This fact has annoyed certain vociferous amateurs more than anything else. The RSGB is blamed for every perceived problem in amateur radio, thus horror has been expressed in some quarters, especially the 12wpm, essay style RAE, brigade who would have pulled up the drawbridge decades ago.

It seems that Ofcom would like to issue licences valid for five years, or for life. The latter seems an attractive prospect, and has been supported because the RSGB would not be able to make any money out of it. I find it amusing that certain of the supporters were expressing wishes that licence fees should be far more expensive only a year ago.

I gather that Ofcom are to publish detailed proposals in a month or so. It will be interesting to see what they propose to do. As I write, Ofcom have published an early warning describing what they are to propose, click here. This discussion has come at an appropriate time. I was expecting usenet downloads to greatly decrease after the apparent arrest of one of the most noisy contributors to the amateur groups. Ofcom's intentions have more than compensated.


I haven't bought much in the way of entertainment these last few months. Cinema and TV films haven't inspired me, nor have there been any CD releases of note. The local shops have got worse, and I'm not up to browsing on the web for very long.

Laisse Tes Mains Sur Mes Haunches I have seen a few French films at work. I tend to see them bits at a time, as I use them to assess audio and video performance. Whoever duplicates them writes them in such a way that precise alignment of my equipment is required to get the best playback. These films are not like Hollywood (although I have 'Some Like It Hot' dubbed into French, they have left Marilyn's singing intact). Generally they are quite light and easy to watch. I have seen the one whose title translates to something like Leave your hands on my hips about twenty times. It's a romantic thing about a woman whose daughter is leaving home, leaving her alone. She has a 'romance' with a Carnie, a man who works at the fairground.

Mensonges et Trahisons There's another one, Lies and Treason, that I have seen bits of nearly every day. It's about a man, a ghost writer, who has a romance with two women. It all ends up happily ever after. Then there's the one about the man who manages an Edith Piaf tribute singer, and the 'Man on the train' that I can't quite figure out.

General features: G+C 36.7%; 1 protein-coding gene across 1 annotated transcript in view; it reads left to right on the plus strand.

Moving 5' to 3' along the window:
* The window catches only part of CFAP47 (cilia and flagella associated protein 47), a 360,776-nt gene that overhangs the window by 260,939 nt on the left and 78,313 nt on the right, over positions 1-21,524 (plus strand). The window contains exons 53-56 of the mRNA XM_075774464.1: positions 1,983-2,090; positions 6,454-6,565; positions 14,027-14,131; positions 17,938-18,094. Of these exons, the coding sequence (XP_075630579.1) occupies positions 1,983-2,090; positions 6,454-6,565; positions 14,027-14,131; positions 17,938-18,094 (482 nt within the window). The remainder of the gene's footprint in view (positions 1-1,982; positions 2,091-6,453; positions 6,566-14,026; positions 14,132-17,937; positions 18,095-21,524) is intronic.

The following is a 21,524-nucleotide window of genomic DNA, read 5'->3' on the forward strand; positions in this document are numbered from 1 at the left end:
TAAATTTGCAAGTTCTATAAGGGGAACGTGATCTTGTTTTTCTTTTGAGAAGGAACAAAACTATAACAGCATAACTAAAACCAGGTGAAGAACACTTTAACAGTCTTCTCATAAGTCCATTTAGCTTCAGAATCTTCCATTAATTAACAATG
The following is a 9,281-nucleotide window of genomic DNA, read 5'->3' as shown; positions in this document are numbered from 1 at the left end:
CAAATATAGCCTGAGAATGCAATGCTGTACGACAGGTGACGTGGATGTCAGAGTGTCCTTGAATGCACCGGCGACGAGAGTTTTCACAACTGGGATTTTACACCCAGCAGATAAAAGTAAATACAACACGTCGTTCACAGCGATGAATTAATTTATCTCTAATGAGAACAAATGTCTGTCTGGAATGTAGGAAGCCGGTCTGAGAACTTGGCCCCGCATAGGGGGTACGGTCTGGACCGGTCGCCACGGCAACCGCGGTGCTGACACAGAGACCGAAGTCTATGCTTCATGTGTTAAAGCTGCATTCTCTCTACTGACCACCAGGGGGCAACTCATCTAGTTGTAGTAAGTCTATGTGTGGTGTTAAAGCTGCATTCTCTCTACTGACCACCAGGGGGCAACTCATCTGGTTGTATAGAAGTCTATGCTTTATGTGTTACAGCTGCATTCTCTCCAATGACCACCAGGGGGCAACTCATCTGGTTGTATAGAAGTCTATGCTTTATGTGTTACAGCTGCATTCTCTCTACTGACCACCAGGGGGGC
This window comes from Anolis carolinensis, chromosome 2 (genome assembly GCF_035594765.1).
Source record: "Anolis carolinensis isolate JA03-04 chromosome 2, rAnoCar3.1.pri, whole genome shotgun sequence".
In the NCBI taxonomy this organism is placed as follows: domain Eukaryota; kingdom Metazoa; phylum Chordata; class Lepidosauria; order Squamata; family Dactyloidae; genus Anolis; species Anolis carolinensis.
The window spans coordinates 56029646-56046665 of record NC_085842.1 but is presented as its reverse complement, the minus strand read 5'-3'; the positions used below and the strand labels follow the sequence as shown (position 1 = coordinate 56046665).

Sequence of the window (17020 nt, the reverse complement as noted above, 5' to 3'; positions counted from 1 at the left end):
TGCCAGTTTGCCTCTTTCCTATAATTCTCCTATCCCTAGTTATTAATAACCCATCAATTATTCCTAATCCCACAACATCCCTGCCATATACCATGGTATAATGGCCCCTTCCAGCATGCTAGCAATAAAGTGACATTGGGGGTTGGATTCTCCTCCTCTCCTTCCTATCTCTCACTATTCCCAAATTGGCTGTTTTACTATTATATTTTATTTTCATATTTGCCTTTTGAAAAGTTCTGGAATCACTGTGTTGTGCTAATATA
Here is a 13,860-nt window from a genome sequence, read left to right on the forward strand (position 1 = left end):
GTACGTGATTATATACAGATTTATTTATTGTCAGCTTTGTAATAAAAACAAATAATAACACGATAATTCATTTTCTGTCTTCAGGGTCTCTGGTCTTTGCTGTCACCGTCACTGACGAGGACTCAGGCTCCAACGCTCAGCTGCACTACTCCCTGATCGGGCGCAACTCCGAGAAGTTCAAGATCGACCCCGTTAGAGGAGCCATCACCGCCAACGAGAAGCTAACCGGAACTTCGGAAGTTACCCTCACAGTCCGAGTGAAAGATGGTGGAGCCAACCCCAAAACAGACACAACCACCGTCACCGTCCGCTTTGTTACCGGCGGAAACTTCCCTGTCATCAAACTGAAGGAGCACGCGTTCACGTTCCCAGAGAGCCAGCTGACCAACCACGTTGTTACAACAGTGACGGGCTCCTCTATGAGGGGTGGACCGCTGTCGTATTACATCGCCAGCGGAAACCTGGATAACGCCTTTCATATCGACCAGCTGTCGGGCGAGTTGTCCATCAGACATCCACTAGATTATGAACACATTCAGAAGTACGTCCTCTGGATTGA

Meridian 1970 I have bought a few CDs. Meridian 1970 is a collection of twenty recordings from, well, 1970. This is around the time I spent evenings deafening myself for 50p an evening, beer extra. Some difficult to categorise stuff: Free's instrumental 'Mouthful of Grass', Rod Stewart with the classic 'Man of Constant Sorrow', Donovan's 'Song Of The Wandering Aegus', and Dave Mason, Nick Drake, and many more.

Joe Meek Back to my schooldays. I found 'Joe Meek - The Alchemist of Pop'. 56 tracks on this one! Joe Meek was an independent producer of hundreds of hits between 1959 and 1967, when he apparently murdered his landlady and killed himself. His recording studio was a small London flat. This gave his recordings an instantly recognised sound, as did his overlaying of multiple tracks and the distortion that resulted.

I listened to this in the car, with a silly grin on my face. I last heard some of them on Luxembourg forty years ago, and more. John Leyton's Johnny Remember Me, Wild Wind, Lonely City. Mike Berry's Tribute to Buddy Holly. Glenda Collins' I Lost My Heart At The Fairground, Something I've Got To Tell You. Heinz's Just Like Eddie. The Honeycomb's Have I The Right, That's The Way. The Tornado's Telstar, Robot. Screaming Lord Sutch, Michael Cox, Lance Fortune, Emile Ford. Some of these were banned by the BBC, including some instrumentals!

I've bought some Shostakovich Trios, Quartets and the Quintet, quite unique stuff. I'm looking out for Peter Maxwell Davies stuff, not much of this in Slough. He a prolific composer living somewhere in the Orkney Islands, and has produced a wide range of music. Much of this can be bought on made-to-measure CDs from the web, so I guess I'll try this after next pay day.

BBRC AGM 2005 minutes

Hopefully you all have Acrobat Reader on your computers (is there a RiscOS version?) as rather than transforming the Word documents into html, I have converted then to PDF. Click on the links below and they should open up into separate windows.

Minutes of 2005 BBRC AGM

Minutes of BBRC Committee Meeting, April 2005